Education Secretary Betsy DeVos has already rescinded Obama-era guidelines for how schools handle sexual harassment and assault claims. Now, she is hoping to give what she calls fair protections to the accused. Advocates for survivors see this as a big step backward and they are making their voices heard. The deadline for public comment has been extended to Wednesday, Jan. 30. On the latest episode of On Campus Radio, we'll look into DeVos' proposed changes and how students and educators are responding to them. ... We'll then talk to Harvard law professors Janet Halley and Diane Rosenfeld about the debate over Title IX regulations.

  • New Title IX Regulations May Reshape Harvard’s Handling of Sexual Misconduct

    November 19, 2018

    The Department of Education released proposed regulations Friday meant to reshape how colleges handle allegations of sexual misconduct — Harvard among them. The long-anticipated proposal — which was announced alongside a statement by United States Education Secretary Betsy DeVos — provides a new framework for implementing Title IX, an anti-sex discrimination law that guides universities’ approach to handling sexual assault...Law School Professor Diane L. Rosenfeld, who teaches a course on Title IX, said the new guidance is “an attempt to make [schools] not responsible for off-campus” sexual assault and harassment...Law School professor Janet E. Halley said she plans to write a formal comment to the Department advocating for policies similar to the ones currently in place at Harvard Law School, which mandate a different hearing process than the one the government has put forth. She said she thinks the new proposal contains both necessary improvements and “disastrous” flaws. “A lot of my issues are my concern for the accused, but a lot of my issues are my concern for the complainant,” she said. “There’s good things and bad things for both sides here, so the public furor is pretty idiotic.”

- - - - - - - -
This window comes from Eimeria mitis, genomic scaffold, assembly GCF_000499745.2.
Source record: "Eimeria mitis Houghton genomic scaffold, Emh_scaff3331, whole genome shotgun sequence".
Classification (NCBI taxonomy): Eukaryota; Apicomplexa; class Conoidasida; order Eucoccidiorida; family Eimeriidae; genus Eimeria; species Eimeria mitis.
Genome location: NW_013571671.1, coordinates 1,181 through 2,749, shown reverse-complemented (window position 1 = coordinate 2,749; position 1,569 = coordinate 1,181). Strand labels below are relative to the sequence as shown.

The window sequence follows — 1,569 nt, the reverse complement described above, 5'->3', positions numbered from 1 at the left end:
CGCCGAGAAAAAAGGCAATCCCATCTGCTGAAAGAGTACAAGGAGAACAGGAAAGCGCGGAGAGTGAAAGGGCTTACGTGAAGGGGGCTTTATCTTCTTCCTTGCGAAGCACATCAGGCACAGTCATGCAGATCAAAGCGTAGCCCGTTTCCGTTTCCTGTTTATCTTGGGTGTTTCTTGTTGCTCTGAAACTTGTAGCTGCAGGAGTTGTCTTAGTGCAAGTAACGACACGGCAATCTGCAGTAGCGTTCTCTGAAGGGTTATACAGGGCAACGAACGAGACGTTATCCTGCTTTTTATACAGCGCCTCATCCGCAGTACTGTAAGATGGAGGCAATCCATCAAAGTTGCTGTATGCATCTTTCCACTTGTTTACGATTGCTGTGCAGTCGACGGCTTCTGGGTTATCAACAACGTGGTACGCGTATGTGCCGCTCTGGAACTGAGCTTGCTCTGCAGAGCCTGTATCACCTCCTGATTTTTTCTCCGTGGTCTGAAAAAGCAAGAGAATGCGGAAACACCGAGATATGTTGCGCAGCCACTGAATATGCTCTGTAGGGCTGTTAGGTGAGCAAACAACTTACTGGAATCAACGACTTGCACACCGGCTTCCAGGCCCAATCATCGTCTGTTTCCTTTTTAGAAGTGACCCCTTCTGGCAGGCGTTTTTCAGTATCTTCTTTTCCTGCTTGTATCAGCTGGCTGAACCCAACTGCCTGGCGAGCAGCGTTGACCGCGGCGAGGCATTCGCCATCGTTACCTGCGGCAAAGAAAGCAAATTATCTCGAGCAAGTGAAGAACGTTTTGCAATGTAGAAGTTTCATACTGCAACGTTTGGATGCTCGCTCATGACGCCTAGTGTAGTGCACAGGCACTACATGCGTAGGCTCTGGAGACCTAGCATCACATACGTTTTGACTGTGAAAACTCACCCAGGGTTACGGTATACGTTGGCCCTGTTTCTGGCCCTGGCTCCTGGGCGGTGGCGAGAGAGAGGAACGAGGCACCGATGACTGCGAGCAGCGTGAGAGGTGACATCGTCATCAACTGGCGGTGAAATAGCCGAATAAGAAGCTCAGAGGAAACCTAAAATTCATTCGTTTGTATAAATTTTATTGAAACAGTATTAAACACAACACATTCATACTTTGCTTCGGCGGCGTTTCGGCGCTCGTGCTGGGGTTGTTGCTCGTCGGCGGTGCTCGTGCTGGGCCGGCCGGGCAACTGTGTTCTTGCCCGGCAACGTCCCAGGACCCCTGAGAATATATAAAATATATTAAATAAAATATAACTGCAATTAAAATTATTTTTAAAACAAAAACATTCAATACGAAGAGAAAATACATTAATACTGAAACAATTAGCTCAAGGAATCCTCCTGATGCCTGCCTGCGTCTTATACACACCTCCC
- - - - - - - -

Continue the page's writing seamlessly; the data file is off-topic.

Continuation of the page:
• New Trump Administration Guidelines May Prompt Changes to Harvard Title IX Policy

    November 6, 2018

    Harvard may be required to change its current Title IX policy to comply with new federal dictates if the U.S. Department of Education publishes a new set of guidelines under consideration, experts say...Harvard Law School Professor Diane L. Rosenfeld, who teaches a course on Title IX, speculated that the leaked draft guidelines “could likely change” from their current iteration, after the required notice-and-comment period. That portion of the regulatory process allows the public to provide feedback on changes to rules executive agencies propose. “Many of the things that are in the policy are legally very problematic,” Rosenfeld said. “They seek to import private law standards and criminal justice standards into a civil rights context for school adjudication under Title IX. And they’re just simply not the same legal and regulatory system, so the same rules don’t apply.”

  • Does the law hear women?

    October 1, 2018